19 November 2015

NAV Premiums of Certain Precious Metal Trusts and Funds

I found it interesting that in yesterday's Comex delivery report, Nova Scotia took delivery of 43 x 5000 ounces contracts, about 215,000 ounces of silver bullion, for their 'house account,' at the price of 14.08.  I include that particular CME report below.

Apparently the Central Gold Trust has proposed a conversion of the Trust into an ETF, rather than accept the acquisition offer from Sprott. You may read that proposal as a PDF document. 

The Sprott Funds are mildly negative in price to their NAV, which is the 'new normal' in this bear market leg in precious metals.

What is not so normal, at least in my recollection, is the deepening negative cash balance which I have estimated for Sprott Silver at a little over $430,000.   And from the low level of cash in its account it looks like Sprott Gold is going to be following them soon, unless provisions are made to raise cash.

As you may recall, the Sprott underwriter Morgan Stanley gets a 4% cut on new offers of units, which has been the usual way in which Sprott has raised funds.  With the premiums close to negative, they cannot execute such an offering without 'diluting' the value of the fund in that offering, which they have pledged in their prospectus that they will not do.

So it appears that selling bullion is the only way to raise the required funds.  I have this from third parties, but Sprott has never said anything otherwise or objected to this interpretation.

Another interesting factor in the Sprott funds is the redeemability feature.  Although it has not happened with silver, there have been a number of redemptions of gold bullion out of the Sprott gold Trust over the past couple of years.  That is a good thing, that the process works, and that one might obtain their physical gold for private safekeeping.

But one might wonder what would happen if there was a 'run on physical gold' as some conjecture might occur, given the divergence in pricing between paper and physical.    According to an informal source, there is no provision in the funds to block, slow down, or attempt to prevent any redemption of the gold or declare force majeure.

The counterbalance for this is, of course, the market.  In order to redeem bullion, one must buy the units in the market at a certain price.  And if someone started buying up the Trust units in size, the price of those units would probably adjust to an increasing positive premium which would mitigate the attractiveness of a mass redemption.  And in the case of a 'run on bullion' I would imagine that holders of units would refuse to sell.  But nibbling at the bullion, as it is on almost all Western gold funds, has occurred.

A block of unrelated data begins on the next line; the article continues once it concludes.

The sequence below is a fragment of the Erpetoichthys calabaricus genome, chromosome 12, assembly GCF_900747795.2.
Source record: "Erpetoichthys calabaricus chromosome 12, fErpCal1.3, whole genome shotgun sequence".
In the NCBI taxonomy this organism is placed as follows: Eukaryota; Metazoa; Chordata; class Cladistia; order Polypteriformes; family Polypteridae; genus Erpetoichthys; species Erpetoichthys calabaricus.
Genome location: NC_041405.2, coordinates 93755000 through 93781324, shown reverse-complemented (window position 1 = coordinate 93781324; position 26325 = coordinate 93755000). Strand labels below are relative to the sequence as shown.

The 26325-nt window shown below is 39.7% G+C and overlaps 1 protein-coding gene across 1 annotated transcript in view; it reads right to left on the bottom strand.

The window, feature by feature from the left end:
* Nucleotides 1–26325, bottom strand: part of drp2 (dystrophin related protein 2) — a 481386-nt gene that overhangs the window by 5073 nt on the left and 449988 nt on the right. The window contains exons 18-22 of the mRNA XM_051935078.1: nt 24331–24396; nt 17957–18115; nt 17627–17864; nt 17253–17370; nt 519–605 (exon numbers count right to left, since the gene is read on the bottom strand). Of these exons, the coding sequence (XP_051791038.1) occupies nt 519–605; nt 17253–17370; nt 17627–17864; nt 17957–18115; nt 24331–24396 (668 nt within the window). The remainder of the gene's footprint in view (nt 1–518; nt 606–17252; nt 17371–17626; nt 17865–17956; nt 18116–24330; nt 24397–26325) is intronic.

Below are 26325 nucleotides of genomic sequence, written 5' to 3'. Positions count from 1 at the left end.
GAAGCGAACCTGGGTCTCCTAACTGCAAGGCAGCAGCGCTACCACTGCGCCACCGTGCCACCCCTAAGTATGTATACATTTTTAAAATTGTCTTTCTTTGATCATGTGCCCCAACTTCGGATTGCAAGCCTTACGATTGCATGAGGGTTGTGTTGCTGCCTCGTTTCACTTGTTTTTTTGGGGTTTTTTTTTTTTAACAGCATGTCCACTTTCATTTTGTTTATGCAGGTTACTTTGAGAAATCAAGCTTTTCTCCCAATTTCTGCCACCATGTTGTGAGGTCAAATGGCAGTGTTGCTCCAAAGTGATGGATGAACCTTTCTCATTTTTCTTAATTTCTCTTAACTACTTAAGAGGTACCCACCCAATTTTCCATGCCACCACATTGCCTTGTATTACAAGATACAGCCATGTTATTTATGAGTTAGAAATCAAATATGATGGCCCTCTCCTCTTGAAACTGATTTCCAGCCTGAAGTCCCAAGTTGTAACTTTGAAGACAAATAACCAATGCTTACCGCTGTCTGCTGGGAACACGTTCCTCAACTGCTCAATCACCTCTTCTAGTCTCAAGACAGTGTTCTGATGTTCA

I include the 'Total Holdings' of the Funds and ETFs for gold below to show the decline in bullion inventory.   And to pre-emptively respond to the misinformation of the bullion banks' gold trolls, who like to claim that this rise and fall in gold inventory is merely a matter of price, I include the same time periods for silver bullion as well.  Nine out of ten investors might notice that silver has had a steep decline in price from its all time highs as well.

One cannot take a single data point alone, and even a cursory examination of the bullion flows globally shows a massive movement of gold bullion from West to East, with some significant declines in the 'free float' of gold in some traditionally strong Western markets, such as London for example.

And the outflows from the Asian markets into strong hands on the mainland and the Western exports to them have been absolutely astonishing.  That the financial media and analysts ignore this, with some even denying it overtly, is shocking I suppose, unless you have been paying close attention to some of their more egregious service to the speculative financial interests for the last fifteen years.

By way of disclosure I own no shares in any of these Funds and ETFs at this time, and receive no money or gratuities from any of the funds which I discuss.  I have owned all of them from time to time. I have owned most of the mining stocks from time to time, except for the more obscure 'juniors.'  I do not prefer one over the other so much as each has its place and use in a portfolio.

As I have indicated recently I am cash heavy for the moment in my short term trading, waiting for the market to provide some additional information to prompt some action.  This is normal now because I am no longer a very active trader.  That is a younger man's game. I prefer to take more intermediate term positions and in size.

My long term holdings remain as they have been.